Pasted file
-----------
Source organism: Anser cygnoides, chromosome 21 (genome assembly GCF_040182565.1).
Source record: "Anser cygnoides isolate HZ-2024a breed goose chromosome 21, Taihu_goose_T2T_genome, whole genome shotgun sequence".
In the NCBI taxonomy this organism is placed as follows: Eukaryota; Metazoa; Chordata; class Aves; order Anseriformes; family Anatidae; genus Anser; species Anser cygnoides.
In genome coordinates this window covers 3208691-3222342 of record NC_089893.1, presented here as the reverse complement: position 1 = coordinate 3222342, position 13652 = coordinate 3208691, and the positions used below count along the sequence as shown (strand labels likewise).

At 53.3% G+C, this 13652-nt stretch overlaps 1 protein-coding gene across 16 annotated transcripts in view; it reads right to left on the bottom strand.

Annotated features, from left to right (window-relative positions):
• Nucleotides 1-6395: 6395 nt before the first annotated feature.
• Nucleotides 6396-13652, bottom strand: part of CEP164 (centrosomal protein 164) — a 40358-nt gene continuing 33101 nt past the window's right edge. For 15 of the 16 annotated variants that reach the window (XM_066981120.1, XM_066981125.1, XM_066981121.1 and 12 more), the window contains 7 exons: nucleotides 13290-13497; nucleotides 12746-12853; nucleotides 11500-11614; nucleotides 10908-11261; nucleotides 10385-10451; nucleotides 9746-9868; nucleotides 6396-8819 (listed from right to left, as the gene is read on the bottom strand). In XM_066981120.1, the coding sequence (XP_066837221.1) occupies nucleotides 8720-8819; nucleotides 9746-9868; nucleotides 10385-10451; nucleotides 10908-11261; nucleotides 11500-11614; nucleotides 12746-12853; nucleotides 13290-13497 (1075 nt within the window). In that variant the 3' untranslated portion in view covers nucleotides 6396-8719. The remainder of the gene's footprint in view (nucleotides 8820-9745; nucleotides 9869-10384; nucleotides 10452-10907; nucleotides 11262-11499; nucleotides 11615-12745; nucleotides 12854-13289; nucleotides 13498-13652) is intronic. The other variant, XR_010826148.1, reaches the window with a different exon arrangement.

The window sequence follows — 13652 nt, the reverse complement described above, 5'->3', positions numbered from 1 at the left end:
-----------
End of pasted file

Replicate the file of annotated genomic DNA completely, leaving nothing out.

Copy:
Source organism: Anser cygnoides, chromosome 21 (genome assembly GCF_040182565.1).
Source record: "Anser cygnoides isolate HZ-2024a breed goose chromosome 21, Taihu_goose_T2T_genome, whole genome shotgun sequence".
In the NCBI taxonomy this organism is placed as follows: Eukaryota; Metazoa; Chordata; class Aves; order Anseriformes; family Anatidae; genus Anser; species Anser cygnoides.
In genome coordinates this window covers 3208691-3222342 of record NC_089893.1, presented here as the reverse complement: position 1 = coordinate 3222342, position 13652 = coordinate 3208691, and the positions used below count along the sequence as shown (strand labels likewise).

At 53.3% G+C, this 13652-nt stretch overlaps 1 protein-coding gene across 16 annotated transcripts in view; it reads right to left on the bottom strand.

Annotated features, from left to right (window-relative positions):
• Nucleotides 1-6395: 6395 nt before the first annotated feature.
• Nucleotides 6396-13652, bottom strand: part of CEP164 (centrosomal protein 164) — a 40358-nt gene continuing 33101 nt past the window's right edge. For 15 of the 16 annotated variants that reach the window (XM_066981120.1, XM_066981125.1, XM_066981121.1 and 12 more), the window contains 7 exons: nucleotides 13290-13497; nucleotides 12746-12853; nucleotides 11500-11614; nucleotides 10908-11261; nucleotides 10385-10451; nucleotides 9746-9868; nucleotides 6396-8819 (listed from right to left, as the gene is read on the bottom strand). In XM_066981120.1, the coding sequence (XP_066837221.1) occupies nucleotides 8720-8819; nucleotides 9746-9868; nucleotides 10385-10451; nucleotides 10908-11261; nucleotides 11500-11614; nucleotides 12746-12853; nucleotides 13290-13497 (1075 nt within the window). In that variant the 3' untranslated portion in view covers nucleotides 6396-8719. The remainder of the gene's footprint in view (nucleotides 8820-9745; nucleotides 9869-10384; nucleotides 10452-10907; nucleotides 11262-11499; nucleotides 11615-12745; nucleotides 12854-13289; nucleotides 13498-13652) is intronic. The other variant, XR_010826148.1, reaches the window with a different exon arrangement.

The window sequence follows — 13652 nt, the reverse complement described above, 5'->3', positions numbered from 1 at the left end: